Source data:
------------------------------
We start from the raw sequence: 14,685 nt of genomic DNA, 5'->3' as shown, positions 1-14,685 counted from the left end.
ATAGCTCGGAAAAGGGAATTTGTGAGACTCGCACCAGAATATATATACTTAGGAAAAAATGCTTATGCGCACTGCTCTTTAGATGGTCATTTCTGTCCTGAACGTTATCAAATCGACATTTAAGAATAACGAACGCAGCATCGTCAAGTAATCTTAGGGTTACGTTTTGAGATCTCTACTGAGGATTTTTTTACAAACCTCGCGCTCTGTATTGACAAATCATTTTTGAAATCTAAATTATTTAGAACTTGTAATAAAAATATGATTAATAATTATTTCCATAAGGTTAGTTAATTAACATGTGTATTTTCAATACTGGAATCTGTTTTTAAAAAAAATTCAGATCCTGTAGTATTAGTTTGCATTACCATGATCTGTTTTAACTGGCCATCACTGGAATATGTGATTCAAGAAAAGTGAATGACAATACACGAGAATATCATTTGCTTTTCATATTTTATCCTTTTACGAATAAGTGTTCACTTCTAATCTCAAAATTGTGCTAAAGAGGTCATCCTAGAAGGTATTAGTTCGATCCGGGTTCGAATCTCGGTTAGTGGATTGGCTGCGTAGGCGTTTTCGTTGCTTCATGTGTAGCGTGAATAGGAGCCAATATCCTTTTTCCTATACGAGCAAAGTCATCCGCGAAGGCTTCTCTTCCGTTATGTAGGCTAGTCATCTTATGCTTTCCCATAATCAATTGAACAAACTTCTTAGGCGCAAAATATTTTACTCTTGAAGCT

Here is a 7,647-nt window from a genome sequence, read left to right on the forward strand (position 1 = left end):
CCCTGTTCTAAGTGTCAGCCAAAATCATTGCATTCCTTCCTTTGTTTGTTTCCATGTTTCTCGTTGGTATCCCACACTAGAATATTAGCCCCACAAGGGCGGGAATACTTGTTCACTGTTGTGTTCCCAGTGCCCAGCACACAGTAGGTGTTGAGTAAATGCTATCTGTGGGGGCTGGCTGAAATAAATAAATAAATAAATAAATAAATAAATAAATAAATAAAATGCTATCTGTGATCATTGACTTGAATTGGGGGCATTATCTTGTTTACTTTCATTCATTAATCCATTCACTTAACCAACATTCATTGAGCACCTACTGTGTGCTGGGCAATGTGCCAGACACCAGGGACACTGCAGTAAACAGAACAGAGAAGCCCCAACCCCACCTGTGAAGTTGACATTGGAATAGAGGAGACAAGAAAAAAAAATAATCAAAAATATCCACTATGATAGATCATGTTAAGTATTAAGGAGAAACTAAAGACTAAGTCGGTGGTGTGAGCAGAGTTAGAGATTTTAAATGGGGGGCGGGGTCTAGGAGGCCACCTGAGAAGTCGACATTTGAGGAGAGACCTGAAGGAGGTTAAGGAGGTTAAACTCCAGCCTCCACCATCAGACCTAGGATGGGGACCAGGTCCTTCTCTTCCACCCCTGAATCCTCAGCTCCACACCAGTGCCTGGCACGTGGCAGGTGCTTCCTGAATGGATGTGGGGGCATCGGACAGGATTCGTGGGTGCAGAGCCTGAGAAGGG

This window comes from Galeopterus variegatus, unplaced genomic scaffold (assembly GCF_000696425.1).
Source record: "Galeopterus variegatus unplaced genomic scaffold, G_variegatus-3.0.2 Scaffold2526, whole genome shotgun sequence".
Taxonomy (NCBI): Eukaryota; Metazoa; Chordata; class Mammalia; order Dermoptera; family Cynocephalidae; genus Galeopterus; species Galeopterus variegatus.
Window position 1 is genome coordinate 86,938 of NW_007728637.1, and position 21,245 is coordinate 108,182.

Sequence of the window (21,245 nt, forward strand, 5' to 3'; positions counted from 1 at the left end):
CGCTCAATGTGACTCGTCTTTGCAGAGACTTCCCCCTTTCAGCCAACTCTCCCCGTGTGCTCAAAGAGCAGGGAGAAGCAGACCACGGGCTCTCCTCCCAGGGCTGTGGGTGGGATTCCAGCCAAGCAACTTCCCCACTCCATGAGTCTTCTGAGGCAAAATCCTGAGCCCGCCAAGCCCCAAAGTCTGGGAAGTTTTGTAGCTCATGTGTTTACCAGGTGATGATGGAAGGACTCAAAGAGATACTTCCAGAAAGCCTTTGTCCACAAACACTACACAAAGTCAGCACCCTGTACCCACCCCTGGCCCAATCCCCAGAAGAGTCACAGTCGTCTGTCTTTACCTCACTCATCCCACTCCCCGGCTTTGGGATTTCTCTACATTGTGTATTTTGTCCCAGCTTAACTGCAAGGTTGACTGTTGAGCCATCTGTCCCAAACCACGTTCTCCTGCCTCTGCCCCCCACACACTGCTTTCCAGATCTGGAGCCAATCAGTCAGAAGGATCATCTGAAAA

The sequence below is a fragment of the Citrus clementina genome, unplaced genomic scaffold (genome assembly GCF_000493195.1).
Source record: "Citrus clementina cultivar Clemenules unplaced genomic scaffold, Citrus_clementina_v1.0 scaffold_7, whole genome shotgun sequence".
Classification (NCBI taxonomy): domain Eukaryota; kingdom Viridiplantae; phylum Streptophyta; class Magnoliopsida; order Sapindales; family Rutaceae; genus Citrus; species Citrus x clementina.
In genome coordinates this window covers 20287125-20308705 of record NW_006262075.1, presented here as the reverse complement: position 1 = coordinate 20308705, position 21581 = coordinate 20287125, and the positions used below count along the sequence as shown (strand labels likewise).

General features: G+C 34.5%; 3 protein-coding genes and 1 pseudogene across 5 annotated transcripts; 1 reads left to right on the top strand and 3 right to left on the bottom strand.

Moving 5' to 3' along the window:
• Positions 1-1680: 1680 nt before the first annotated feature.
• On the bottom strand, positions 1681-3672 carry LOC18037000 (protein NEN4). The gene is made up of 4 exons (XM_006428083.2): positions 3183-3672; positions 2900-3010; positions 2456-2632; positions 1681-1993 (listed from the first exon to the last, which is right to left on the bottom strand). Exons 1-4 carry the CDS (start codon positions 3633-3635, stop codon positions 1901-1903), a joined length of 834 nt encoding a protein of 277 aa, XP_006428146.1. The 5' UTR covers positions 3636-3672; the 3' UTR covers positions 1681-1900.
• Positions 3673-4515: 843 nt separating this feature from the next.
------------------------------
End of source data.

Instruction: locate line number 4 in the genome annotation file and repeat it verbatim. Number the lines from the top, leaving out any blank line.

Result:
CCCTGTTCTAAGTGTCAGCCAAAATCATTGCATTCCTTCCTTTGTTTGTTTCCATGTTTCTCGTTGGTATCCCACACTAGAATATTAGCCCCACAAGGGCGGGAATACTTGTTCACTGTTGTGTTCCCAGTGCCCAGCACACAGTAGGTGTTGAGTAAATGCTATCTGTGGGGGCTGGCTGAAATAAATAAATAAATAAATAAATAAATAAATAAATAAATAAAATGCTATCTGTGATCATTGACTTGAATTGGGGGCATTATCTTGTTTACTTTCATTCATTAATCCATTCACTTAACCAACATTCATTGAGCACCTACTGTGTGCTGGGCAATGTGCCAGACACCAGGGACACTGCAGTAAACAGAACAGAGAAGCCCCAACCCCACCTGTGAAGTTGACATTGGAATAGAGGAGACAAGAAAAAAAAATAATCAAAAATATCCACTATGATAGATCATGTTAAGTATTAAGGAGAAACTAAAGACTAAGTCGGTGGTGTGAGCAGAGTTAGAGATTTTAAATGGGGGGCGGGGTCTAGGAGGCCACCTGAGAAGTCGACATTTGAGGAGAGACCTGAAGGAGGTTAAGGAGGTTAAACTCCAGCCTCCACCATCAGACCTAGGATGGGGACCAGGTCCTTCTCTTCCACCCCTGAATCCTCAGCTCCACACCAGTGCCTGGCACGTGGCAGGTGCTTCCTGAATGGATGTGGGGGCATCGGACAGGATTCGTGGGTGCAGAGCCTGAGAAGGG